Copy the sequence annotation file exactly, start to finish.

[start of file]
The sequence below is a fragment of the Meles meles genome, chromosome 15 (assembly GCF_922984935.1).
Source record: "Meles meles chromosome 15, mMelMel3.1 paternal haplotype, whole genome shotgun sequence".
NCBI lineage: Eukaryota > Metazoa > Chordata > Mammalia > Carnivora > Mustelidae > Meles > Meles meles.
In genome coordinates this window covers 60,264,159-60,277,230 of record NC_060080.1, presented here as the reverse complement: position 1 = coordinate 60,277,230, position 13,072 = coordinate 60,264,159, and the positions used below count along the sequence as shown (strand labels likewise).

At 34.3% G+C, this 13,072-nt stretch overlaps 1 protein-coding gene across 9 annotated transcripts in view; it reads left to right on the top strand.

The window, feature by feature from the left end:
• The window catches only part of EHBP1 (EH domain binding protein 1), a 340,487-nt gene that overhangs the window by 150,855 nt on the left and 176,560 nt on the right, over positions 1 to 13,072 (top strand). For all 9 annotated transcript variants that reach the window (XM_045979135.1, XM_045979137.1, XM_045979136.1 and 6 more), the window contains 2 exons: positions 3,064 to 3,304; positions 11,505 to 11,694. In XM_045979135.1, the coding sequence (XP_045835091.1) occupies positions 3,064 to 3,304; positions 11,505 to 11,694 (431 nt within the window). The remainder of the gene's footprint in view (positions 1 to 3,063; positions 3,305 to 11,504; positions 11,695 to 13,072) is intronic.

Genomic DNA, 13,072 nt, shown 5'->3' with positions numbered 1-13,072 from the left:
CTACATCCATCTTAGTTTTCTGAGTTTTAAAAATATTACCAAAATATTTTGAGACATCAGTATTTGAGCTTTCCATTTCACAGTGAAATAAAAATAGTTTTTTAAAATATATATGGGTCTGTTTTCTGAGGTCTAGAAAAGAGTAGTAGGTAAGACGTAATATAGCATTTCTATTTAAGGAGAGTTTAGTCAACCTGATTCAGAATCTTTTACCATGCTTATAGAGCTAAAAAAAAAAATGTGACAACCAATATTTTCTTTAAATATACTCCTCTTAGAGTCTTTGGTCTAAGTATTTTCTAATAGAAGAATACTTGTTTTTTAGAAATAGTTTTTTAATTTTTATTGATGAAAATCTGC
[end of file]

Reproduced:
The sequence below is a fragment of the Meles meles genome, chromosome 15 (assembly GCF_922984935.1).
Source record: "Meles meles chromosome 15, mMelMel3.1 paternal haplotype, whole genome shotgun sequence".
NCBI lineage: Eukaryota > Metazoa > Chordata > Mammalia > Carnivora > Mustelidae > Meles > Meles meles.
In genome coordinates this window covers 60,264,159-60,277,230 of record NC_060080.1, presented here as the reverse complement: position 1 = coordinate 60,277,230, position 13,072 = coordinate 60,264,159, and the positions used below count along the sequence as shown (strand labels likewise).

At 34.3% G+C, this 13,072-nt stretch overlaps 1 protein-coding gene across 9 annotated transcripts in view; it reads left to right on the top strand.

The window, feature by feature from the left end:
• The window catches only part of EHBP1 (EH domain binding protein 1), a 340,487-nt gene that overhangs the window by 150,855 nt on the left and 176,560 nt on the right, over positions 1 to 13,072 (top strand). For all 9 annotated transcript variants that reach the window (XM_045979135.1, XM_045979137.1, XM_045979136.1 and 6 more), the window contains 2 exons: positions 3,064 to 3,304; positions 11,505 to 11,694. In XM_045979135.1, the coding sequence (XP_045835091.1) occupies positions 3,064 to 3,304; positions 11,505 to 11,694 (431 nt within the window). The remainder of the gene's footprint in view (positions 1 to 3,063; positions 3,305 to 11,504; positions 11,695 to 13,072) is intronic.

Genomic DNA, 13,072 nt, shown 5'->3' with positions numbered 1-13,072 from the left:
CTACATCCATCTTAGTTTTCTGAGTTTTAAAAATATTACCAAAATATTTTGAGACATCAGTATTTGAGCTTTCCATTTCACAGTGAAATAAAAATAGTTTTTTAAAATATATATGGGTCTGTTTTCTGAGGTCTAGAAAAGAGTAGTAGGTAAGACGTAATATAGCATTTCTATTTAAGGAGAGTTTAGTCAACCTGATTCAGAATCTTTTACCATGCTTATAGAGCTAAAAAAAAAAATGTGACAACCAATATTTTCTTTAAATATACTCCTCTTAGAGTCTTTGGTCTAAGTATTTTCTAATAGAAGAATACTTGTTTTTTAGAAATAGTTTTTTAATTTTTATTGATGAAAATCTGC